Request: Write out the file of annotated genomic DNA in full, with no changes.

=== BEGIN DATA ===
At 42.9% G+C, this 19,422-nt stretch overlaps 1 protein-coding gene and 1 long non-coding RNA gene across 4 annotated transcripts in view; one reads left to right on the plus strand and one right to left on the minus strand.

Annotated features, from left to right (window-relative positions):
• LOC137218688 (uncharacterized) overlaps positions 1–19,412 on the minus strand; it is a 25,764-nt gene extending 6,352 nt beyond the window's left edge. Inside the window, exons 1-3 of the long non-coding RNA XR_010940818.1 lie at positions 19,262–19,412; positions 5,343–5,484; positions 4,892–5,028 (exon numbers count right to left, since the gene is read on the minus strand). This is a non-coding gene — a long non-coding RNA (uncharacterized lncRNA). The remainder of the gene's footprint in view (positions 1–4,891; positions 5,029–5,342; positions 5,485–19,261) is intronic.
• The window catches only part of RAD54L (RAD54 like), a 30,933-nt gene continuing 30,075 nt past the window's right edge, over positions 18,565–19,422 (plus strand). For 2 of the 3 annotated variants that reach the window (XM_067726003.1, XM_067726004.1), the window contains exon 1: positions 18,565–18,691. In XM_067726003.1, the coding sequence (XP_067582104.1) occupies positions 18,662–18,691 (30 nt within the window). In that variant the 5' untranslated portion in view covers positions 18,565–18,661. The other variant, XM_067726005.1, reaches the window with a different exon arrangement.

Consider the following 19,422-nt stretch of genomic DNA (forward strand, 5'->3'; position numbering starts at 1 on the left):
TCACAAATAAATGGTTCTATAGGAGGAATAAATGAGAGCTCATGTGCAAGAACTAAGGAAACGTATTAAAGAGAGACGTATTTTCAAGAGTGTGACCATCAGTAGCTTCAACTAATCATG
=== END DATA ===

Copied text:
At 42.9% G+C, this 19,422-nt stretch overlaps 1 protein-coding gene and 1 long non-coding RNA gene across 4 annotated transcripts in view; one reads left to right on the plus strand and one right to left on the minus strand.

Annotated features, from left to right (window-relative positions):
• LOC137218688 (uncharacterized) overlaps positions 1–19,412 on the minus strand; it is a 25,764-nt gene extending 6,352 nt beyond the window's left edge. Inside the window, exons 1-3 of the long non-coding RNA XR_010940818.1 lie at positions 19,262–19,412; positions 5,343–5,484; positions 4,892–5,028 (exon numbers count right to left, since the gene is read on the minus strand). This is a non-coding gene — a long non-coding RNA (uncharacterized lncRNA). The remainder of the gene's footprint in view (positions 1–4,891; positions 5,029–5,342; positions 5,485–19,261) is intronic.
• The window catches only part of RAD54L (RAD54 like), a 30,933-nt gene continuing 30,075 nt past the window's right edge, over positions 18,565–19,422 (plus strand). For 2 of the 3 annotated variants that reach the window (XM_067726003.1, XM_067726004.1), the window contains exon 1: positions 18,565–18,691. In XM_067726003.1, the coding sequence (XP_067582104.1) occupies positions 18,662–18,691 (30 nt within the window). In that variant the 5' untranslated portion in view covers positions 18,565–18,661. The other variant, XM_067726005.1, reaches the window with a different exon arrangement.

Consider the following 19,422-nt stretch of genomic DNA (forward strand, 5'->3'; position numbering starts at 1 on the left):
TCACAAATAAATGGTTCTATAGGAGGAATAAATGAGAGCTCATGTGCAAGAACTAAGGAAACGTATTAAAGAGAGACGTATTTTCAAGAGTGTGACCATCAGTAGCTTCAACTAATCATG